Kaddafi by David Pryce Jones


Qaddafi Is Far from ‘Delusional’

The U.S. ambassador to the United Nations, Susan Rice, is on record saying that Moammar Qaddafi is “delusional” and “disconnected” from reality. One has to wonder whether this person knows much about the Arab world and whether she is fit to represent her country. Qaddafi has clearly been calculating only too rationally that the civil disturbances in Libya are not on a scale large enough to dispossess him, and he will be able to overcome them and stay in power.

His appearances on television and his speeches are calculated to show that he remains himself, doing exactly as he pleases, with flashes of anger interspersed with humor. His people could draw the conclusion that he was not giving up, but could deal out death all round. His son, Saif al-Islam, gave a long interview to Sky television yesterday. This too was cleverly calculated; he lied with a straight face that there was no uprising, just a few local grievances easily addressed. The Sky interviewer just nodded her head, asking anodyne questions that completely failed to pin down this false and slippery brute masquerading as a reformer and democrat.

Libyans can only conclude from the behavior of the Qaddafis that it is futile and dangerous to rebel. In an absolute society like Libya, a test of strength is the equivalent of a general election, and Libyans do not have the arms or the organization to win. Qaddafi has the planes and the tanks and the mercenaries, and a special militia under another of his repellent and murderous sons, and he will kill everyone who gets in his way. Ahmad Chalabi, the Iraqi politician, has just published an article with the reminder that Saddam Hussein killed over 300,000 of his people when he put down their insurrection, and over 300 mass graves have been found in Iraq. That’s how dictators like this do it.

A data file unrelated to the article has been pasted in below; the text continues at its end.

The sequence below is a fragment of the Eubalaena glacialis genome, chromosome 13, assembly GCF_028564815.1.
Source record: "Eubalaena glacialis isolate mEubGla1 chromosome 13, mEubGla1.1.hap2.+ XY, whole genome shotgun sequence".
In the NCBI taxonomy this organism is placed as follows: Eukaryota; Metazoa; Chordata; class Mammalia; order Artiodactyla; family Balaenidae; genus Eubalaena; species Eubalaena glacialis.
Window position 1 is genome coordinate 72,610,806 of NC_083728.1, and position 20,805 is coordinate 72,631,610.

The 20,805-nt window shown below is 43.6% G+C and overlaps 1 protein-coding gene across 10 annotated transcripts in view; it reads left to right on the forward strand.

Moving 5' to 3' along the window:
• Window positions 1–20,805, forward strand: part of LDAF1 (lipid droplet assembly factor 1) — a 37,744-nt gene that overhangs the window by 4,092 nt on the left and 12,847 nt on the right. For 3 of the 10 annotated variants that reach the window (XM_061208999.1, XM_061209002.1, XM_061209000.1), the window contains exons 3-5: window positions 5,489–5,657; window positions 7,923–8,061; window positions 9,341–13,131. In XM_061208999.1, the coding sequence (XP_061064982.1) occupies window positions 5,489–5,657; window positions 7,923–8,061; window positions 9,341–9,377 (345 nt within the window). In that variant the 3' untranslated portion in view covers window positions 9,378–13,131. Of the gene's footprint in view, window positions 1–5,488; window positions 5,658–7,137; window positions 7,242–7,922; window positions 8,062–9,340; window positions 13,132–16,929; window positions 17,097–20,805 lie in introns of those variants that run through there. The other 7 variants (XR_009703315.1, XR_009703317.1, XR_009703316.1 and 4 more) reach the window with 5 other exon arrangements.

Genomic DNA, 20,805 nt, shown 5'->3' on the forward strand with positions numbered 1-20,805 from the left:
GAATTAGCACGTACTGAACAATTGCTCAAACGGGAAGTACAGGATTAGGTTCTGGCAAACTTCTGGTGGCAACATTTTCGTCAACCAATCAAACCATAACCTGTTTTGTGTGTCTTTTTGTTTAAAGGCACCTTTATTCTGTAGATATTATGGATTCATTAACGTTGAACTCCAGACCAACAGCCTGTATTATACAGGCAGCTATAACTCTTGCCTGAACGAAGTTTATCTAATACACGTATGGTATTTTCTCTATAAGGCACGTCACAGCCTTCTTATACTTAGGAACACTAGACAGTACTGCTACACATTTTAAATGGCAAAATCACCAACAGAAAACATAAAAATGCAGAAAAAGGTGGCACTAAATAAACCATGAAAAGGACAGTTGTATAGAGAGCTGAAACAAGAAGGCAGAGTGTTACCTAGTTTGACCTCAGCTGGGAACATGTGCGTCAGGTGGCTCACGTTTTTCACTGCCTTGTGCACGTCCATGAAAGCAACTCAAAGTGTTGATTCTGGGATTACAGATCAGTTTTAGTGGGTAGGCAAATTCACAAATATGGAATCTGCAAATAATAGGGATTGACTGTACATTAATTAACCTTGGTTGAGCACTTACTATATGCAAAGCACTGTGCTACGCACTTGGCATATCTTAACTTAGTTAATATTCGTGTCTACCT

And under the blather about Qaddafi’s delusion is the ease with which he bought the West. British politicians like Tony Blair and his sidekick Peter Mandelson hurried to befriend him and continue to try to put a brave face on it. Baroness Symons, a Labour peer and one time Foreign Office minister, only last month told the House of Lords that the Libyan people valued Qaddafi’s regime and his ideology was “sound.” The London School of Economics awarded a doctorate to Saif al-Islam and accepted £1.5 million from him. The LSE’s director, Sir Howard Davies, now admits to “embarrassment.” The board of the LSE Middle East Centre has two members, a Professor Martha Mundy and one John Chalcraft, whose initiative is not to criticize Libya but to support the boycotting of Israel. LSE invited Abdul Bari Atwan, editor of an Arabic paper, to speak on campus and he said he would dance in central London if Iran bombed Israel.

Plenty of other universities have sold themselves to oil-rich Arabs, of course. But LSE was first and foremost the greatest apologist for Soviet Communism; it was founded by the ludicrous fellow-travelling Sydney and Beatrice Webb and the even more abjectly Sovietized Harold Laski had a chair of politics there. This is where the moral rot is disseminated. Should Qaddafi win the test of strength and stay in power, it is a racing certainty that these creepy Middle East Centers will find excuses, invite Saif al-Islam and his like to make speeches about Libyan modernization and democracy, pocketing any envelope these types may care to leave while making no mention of the mass graves on which their power will then rest.


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